Opening with a brisk, dynamic, and hummable instrumental riff, “How To Quit Smoking” advances quickly from there into a verse so confidently melodic as to recall some lovely, imaginative amalgam of Belle & Sebastian and The Smiths. Papercuts’ master mind Jason Quever sings with the barest hint of a British accent that he actually doesn’t have and a baked-in wistfulness augmented by vocals that are mixed down into the center of the rhythm section. He sounds to me like someone singing on a budding spring day about how he actually misses the autumn.
This one is propelled by a classic backbeat as well, but note what a different vibe we get compared to the Van Etten song which came before it this month. Despite Quever’s gentle presence the song bounds forward with a determination reinforced every time the opening riff cycles back through. There’s an extra songwriting trick in here that, to my ear, adds to the song’s pluck: the way that in most of the verses, the third lyrical line picks up without any rhythmic space from the second line—listen at 0:36 for an example (the second line ends with the words “on the ceiling,” the third begins with “Read a book,” directly on the next beat, in the same measure). This is a small gesture that you’re probably not intended to notice, but it’s a wonderful flow-enhancer in just the right place.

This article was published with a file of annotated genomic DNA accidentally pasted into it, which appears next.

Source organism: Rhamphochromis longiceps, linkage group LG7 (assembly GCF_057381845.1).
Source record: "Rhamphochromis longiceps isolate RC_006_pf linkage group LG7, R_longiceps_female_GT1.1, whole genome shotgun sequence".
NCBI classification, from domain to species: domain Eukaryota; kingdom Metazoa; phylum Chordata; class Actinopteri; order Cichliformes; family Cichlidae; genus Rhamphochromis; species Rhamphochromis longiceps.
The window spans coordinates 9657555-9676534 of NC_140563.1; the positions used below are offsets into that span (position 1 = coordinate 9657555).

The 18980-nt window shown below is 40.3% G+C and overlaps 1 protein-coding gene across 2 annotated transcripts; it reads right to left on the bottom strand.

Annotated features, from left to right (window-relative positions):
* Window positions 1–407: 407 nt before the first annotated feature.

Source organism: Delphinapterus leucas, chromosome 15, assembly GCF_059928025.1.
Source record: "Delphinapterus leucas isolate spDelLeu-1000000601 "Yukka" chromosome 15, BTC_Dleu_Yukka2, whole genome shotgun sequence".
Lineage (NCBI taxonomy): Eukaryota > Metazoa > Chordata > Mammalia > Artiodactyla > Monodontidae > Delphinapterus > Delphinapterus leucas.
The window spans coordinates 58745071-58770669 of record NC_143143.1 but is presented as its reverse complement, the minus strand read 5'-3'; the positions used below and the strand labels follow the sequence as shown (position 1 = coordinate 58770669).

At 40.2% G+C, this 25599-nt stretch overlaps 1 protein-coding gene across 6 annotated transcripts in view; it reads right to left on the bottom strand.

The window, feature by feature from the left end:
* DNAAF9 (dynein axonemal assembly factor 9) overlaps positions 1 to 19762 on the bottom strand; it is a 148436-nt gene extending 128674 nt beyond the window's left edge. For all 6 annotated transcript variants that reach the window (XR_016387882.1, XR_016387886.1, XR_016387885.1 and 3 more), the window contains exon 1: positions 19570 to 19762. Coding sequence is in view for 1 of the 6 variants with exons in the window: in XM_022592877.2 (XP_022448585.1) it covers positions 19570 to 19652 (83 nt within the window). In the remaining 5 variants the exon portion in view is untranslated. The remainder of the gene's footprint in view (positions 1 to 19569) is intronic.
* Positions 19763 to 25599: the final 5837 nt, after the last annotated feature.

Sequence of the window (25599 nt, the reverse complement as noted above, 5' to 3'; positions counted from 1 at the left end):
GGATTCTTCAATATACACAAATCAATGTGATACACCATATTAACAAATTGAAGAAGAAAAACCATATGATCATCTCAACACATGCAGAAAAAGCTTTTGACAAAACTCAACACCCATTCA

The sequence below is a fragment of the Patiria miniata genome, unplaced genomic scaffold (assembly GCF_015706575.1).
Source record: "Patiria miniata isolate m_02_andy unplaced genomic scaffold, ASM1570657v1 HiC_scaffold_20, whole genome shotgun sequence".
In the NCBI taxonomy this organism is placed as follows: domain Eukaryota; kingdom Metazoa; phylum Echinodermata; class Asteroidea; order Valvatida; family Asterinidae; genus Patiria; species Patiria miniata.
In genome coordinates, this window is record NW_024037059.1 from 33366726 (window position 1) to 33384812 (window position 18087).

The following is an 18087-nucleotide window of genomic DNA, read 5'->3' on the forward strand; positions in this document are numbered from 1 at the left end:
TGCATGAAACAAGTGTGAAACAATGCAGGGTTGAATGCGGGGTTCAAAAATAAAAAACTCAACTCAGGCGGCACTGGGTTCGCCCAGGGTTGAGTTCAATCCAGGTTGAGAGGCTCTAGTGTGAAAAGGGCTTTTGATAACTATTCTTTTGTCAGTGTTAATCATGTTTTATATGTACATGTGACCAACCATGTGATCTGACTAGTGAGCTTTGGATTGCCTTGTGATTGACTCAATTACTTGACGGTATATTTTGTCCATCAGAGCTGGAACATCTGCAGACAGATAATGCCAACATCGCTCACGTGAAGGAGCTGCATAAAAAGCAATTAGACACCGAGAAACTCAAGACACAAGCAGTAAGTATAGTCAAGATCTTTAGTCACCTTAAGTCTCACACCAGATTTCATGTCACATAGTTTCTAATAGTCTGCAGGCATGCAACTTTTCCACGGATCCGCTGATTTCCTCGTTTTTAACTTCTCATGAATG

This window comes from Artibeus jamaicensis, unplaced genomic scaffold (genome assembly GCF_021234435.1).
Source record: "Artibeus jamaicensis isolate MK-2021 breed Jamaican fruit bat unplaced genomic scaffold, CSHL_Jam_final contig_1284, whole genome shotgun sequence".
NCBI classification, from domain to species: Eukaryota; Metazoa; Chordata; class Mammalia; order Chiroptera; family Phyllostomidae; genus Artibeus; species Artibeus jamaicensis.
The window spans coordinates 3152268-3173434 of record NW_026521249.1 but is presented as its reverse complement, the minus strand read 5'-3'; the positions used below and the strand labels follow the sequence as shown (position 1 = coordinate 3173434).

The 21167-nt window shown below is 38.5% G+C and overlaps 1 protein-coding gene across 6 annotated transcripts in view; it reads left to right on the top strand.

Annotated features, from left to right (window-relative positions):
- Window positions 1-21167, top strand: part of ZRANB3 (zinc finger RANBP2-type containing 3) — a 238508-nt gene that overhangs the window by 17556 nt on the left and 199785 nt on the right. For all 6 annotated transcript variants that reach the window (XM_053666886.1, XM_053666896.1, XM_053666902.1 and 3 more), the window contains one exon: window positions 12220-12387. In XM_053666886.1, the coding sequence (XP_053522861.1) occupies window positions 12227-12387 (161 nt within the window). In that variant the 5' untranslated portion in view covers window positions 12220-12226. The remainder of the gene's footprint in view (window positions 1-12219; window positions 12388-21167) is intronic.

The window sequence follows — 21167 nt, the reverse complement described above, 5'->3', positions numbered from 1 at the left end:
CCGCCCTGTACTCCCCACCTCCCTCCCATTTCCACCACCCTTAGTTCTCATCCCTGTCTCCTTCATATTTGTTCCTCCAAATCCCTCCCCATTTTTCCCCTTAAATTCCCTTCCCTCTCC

Quever has been recording as Papercuts since 2004, including one record for Sub Pop in 2011. Long based in San Francisco, he recently moved to Los Angeles. His latest album is Parallel Universe Blues, on which “How To Quit Smoking” is the third track. It was released on Slumberland Records in October 2018. You can listen to the whole thing on Bandcamp, and then buy it there in your preferred format (digital, CD, vinyl). Papercuts has been featured on Fingertips twice previously, in 2011 and 2014. The MP3 this time comes courtesy of The Current.
(Note that MP3s from The Current are available in files that are 128kbps, which is below the iTunes standard of 192kbps, not to mention the higher-def standard of 320kbps. I personally don’t hear much difference on standard-quality equipment but if you are into high-end sound you’ll probably notice something. In any case I always encourage you to download the MP3 for the purposes of getting to know a song via a few listens; if you like it I still urge you to buy the music. It’s the right thing to do.)